individual activities would also be impossible.
     Replacing SMTP with a protocol that allows strangers to
     send each other mail would not stop spam any more than
     SMTP-AUTH stopped spam, contrary to insistent claims to
     the contrary, before SMTP-AUTH became widely available
     and used.


"    A key construct to examination of adoption and benefit
     is "core-vs-edge".  Generally, adoption at the edge of
     a system is easier and quicker than adoption in the
     core. If a mechanism affects the core (infrastructure)
     then it usually must be adopted by most or all of the
     infrastructure before it provides meaningful utility.
     In something the scale of the Internet, it can take
     decades to reach that level of adoption, if it ever

     Remember that the Internet comprises a massive number
     of independent administrations, each with their own
     politics and funding. What is important and feasible to
     one might be neither to another. If the latter
     administration is in the handling path for a message,
     then it will not have implemented the necessary control
     mechanism. Worse, it well might not be possible to
     change this.  For example a proposal that requires a
     brand new mail service is not likely to gain much

     By contrast, some "edge" mechanisms provide utility to
     the first one, two or three adopters who interact with
     each other. No one else is needed for the adopters to
     gain some benefit. Each additional adopter makes the
     total system incrementally more useful. For example a
     filter can be useful to the first recipient to adopt
     it. A consent mechanism can be useful to the first two
     or three adopters, depending upon the design of the

why I feel this is the right way to go: 1) it would motivate each mail system operator to care about the volume of traffic they generate.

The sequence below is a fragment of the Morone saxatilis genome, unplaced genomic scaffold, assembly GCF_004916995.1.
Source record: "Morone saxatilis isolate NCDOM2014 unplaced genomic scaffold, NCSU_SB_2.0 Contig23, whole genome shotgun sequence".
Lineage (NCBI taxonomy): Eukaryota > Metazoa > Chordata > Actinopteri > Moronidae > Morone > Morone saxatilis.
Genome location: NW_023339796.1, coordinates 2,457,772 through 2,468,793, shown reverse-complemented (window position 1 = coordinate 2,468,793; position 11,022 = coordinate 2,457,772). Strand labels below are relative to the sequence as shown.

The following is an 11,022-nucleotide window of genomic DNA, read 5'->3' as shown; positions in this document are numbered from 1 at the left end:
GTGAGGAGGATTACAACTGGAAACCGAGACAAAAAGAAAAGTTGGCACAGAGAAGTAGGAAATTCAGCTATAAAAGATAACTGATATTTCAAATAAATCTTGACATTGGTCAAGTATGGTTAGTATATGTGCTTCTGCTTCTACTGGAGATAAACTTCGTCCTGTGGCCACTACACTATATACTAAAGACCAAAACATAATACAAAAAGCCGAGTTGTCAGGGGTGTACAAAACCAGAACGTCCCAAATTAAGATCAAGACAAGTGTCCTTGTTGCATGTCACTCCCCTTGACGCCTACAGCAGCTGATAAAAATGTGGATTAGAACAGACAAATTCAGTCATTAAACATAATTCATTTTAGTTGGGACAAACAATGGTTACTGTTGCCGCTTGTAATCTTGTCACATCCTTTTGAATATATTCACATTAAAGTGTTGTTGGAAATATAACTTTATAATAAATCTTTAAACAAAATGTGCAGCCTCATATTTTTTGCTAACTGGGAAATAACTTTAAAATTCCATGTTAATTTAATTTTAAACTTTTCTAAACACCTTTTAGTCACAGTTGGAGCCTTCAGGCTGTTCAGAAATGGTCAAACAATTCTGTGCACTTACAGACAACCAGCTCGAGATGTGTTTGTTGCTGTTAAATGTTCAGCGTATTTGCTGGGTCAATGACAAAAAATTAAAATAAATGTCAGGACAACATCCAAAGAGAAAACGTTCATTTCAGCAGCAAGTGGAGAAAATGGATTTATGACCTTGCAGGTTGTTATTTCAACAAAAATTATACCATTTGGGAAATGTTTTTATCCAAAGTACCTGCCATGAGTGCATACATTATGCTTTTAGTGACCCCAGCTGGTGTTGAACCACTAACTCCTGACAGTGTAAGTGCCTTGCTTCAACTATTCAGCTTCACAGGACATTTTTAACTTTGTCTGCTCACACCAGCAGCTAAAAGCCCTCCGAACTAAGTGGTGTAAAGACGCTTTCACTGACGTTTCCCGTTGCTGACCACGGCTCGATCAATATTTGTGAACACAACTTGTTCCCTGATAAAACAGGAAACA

2) it would shift the burden of generating high outbound traffic back to the 
orginating party.
3) it woulf give the "victims" funds to pay for the exess unwanted traffic.
4) it would shift the legal stance on dealing with the problem as follows: it is difficult to create a solid legal definition of 
"SPAM" and due to the inherent subjective nature of any definition leaves room for argument. also if we try to "Block 
SPAM" or "Outlaw SPAM" then they can claim unfair restraint , bias , censorship and so on. if we move to a business 
accounting basis then there can be no argument that the process is unfair. you have to "Pay your bills" if you want to use the 
network. and if you do not pay your bills then you can't keep ending me traffic. and thats not a "Blacklist" it's not 
"Censorship" and so on.... it's basic legal business practice.

E-postage has problems which must be solved first.

I would say the the effect of this would be to reduce the total SPAM by a huge amount. it would force the hidden relays, the forged headers and other garbage to stop or slow to a crawl.

There are other mechnanisms such as RMX, etc. which allow authentication for servers as opposed to individual clients, and tend to stop relays and hijacked home computers. There is a currently a small sub-group working on reconciling several RMX proposals, but than again implementation will be difficult.

then the reciver would know who sent them the ad for whatever and be able to complain to them directly. and the indiviudal would have a much simpler time banning the senders. the real chalenge with this approach would be getting the right kinds of laws / regulations in place to allow a victim to make thier case. but that issue is there now... but due to the lack of accountability and the ease of email forgery it places a heavy burden on the victim. well what do you think?